Reed won her school's 2011 LaSallian Educator of the Year Award and its 2019 Liemandt Excellence in Teaching Award. Student nominator Karina Karbo-Wright of the Weinberg College of Arts and Sciences says that at DeLaSalle, Reed was "the teacher everyone wanted because she was super cool and really smart,"adding that "her impact is still with me today."Reed earned a BA in African American Studies and English at the University of Minnesota and an MA in teaching at the University of St. Thomas.
David Ross has served since 1993 on the social studies faculty at Madison West High School in Madison, Wisconsin, where he has taught and created curriculums for courses in history, philosophy, psychology, and social issues as well as an after-school elective on multicultural society. He has accepted student requests to serve as adviser to eight school clubs, including the Debate Club, the Philosophy Club, and Amnesty International. Previously he taught for four years in Madison West's night-school diploma completion program, and for three summers he taught credit-recovery programs at Madison East High School. From 1999 to 2013 he also served as coordinator for the Social Studies Teacher Education Program in the University of Wisconsin-Madison's curriculum and instruction department.
Ross received the 1991 Second Congressional District Outstanding Teacher Award and has won prior student-nominated Outstanding Teacher Awards from Lawrence University and twice from the University of Chicago. Student nominator Aurora Greane of the McCormick School of Engineering and Applied Science praises Ross as "a dedicated educator even outside the classroom"who vividly demonstrates "the value of excellent pedagogical techniques."Ross earned a BA in history and a Teacher Education Program certificate at UW-Madison.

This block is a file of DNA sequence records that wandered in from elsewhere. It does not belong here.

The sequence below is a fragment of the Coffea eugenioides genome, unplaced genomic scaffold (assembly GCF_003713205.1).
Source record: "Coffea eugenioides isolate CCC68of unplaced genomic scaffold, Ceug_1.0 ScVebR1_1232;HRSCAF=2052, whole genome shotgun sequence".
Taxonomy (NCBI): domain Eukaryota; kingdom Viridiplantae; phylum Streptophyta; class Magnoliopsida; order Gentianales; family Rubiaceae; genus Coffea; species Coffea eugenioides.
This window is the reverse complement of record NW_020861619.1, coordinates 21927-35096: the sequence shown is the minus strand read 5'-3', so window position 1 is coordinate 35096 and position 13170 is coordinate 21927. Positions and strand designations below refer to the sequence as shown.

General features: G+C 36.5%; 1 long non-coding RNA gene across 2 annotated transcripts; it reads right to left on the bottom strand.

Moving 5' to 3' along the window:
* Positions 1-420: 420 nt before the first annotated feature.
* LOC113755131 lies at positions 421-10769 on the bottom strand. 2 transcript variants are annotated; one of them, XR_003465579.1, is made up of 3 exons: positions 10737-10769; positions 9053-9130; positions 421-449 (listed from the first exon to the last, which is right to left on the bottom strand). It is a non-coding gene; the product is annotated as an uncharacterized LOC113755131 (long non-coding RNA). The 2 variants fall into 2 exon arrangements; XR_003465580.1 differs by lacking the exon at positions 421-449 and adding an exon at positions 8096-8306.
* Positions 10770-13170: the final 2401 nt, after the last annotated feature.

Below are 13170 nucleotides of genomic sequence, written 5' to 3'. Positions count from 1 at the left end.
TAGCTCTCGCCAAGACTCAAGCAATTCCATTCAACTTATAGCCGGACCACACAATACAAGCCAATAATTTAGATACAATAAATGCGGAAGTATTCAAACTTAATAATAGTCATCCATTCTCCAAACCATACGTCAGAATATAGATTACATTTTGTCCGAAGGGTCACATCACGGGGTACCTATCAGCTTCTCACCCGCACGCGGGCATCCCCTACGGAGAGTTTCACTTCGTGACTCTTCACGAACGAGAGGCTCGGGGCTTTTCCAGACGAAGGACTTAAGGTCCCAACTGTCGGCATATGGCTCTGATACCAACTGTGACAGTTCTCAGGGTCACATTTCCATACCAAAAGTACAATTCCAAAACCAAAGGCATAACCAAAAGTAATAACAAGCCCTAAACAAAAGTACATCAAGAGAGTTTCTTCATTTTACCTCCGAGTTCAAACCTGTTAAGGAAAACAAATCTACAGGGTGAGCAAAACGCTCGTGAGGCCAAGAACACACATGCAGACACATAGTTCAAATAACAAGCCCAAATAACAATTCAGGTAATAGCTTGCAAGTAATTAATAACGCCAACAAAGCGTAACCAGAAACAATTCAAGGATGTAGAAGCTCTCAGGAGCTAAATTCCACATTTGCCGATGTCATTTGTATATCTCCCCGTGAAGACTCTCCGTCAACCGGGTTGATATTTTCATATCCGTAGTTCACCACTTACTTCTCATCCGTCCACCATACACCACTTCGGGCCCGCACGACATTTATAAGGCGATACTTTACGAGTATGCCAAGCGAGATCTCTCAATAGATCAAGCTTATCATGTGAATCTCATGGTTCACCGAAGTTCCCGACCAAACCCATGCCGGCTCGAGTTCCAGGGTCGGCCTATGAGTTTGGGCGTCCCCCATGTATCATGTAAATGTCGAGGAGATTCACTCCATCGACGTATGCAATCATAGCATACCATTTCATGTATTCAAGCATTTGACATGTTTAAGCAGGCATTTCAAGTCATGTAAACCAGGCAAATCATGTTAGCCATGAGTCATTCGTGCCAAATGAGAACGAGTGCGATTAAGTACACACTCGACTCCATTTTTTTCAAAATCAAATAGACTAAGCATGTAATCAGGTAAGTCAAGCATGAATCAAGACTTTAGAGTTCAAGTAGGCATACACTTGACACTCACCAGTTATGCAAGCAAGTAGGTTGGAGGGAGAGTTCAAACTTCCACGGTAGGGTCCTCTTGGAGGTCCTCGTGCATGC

Nilda Villalta del Valle
Nilda Villalta del Valle has taught Spanish courses since 2004 at National Cathedral School in Washington, DC, where she has also chaired the world languages department since 2012.
A 2001 Humanities Rockefeller Fellow at the Smithsonian Institution's Center for Folklife and Cultural Heritage, she subsequently served as project coordinator for its Folklife Festival's Latino music program. Villalta has participated in numerous professional development workshops and has presented papers at national and international conferences. She was the 2013 winner of National Cathedral School's Class of 2004 Teaching Award. Student nominator Emmeline Leggett of the Weinberg College of Arts and Sciences calls her "one of the most genuine, thoughtful, and strong people I have ever encountered,"a teacher who "made her students feel valued, giving special attention to those she noticed needed it the most."
Villalta received a licenciatura in Spanish language
and literature and a teaching degree in Spanish literature and grammar from El Salvador's Jesuit
Universidad Centroamericana José Simeón Cañas, a BA in speech communication and Spanish and an MA in Spanish language and literature from Louisiana State University, and a PhD in contemporary Latino and Latin American literature and culture from the University of Maryland.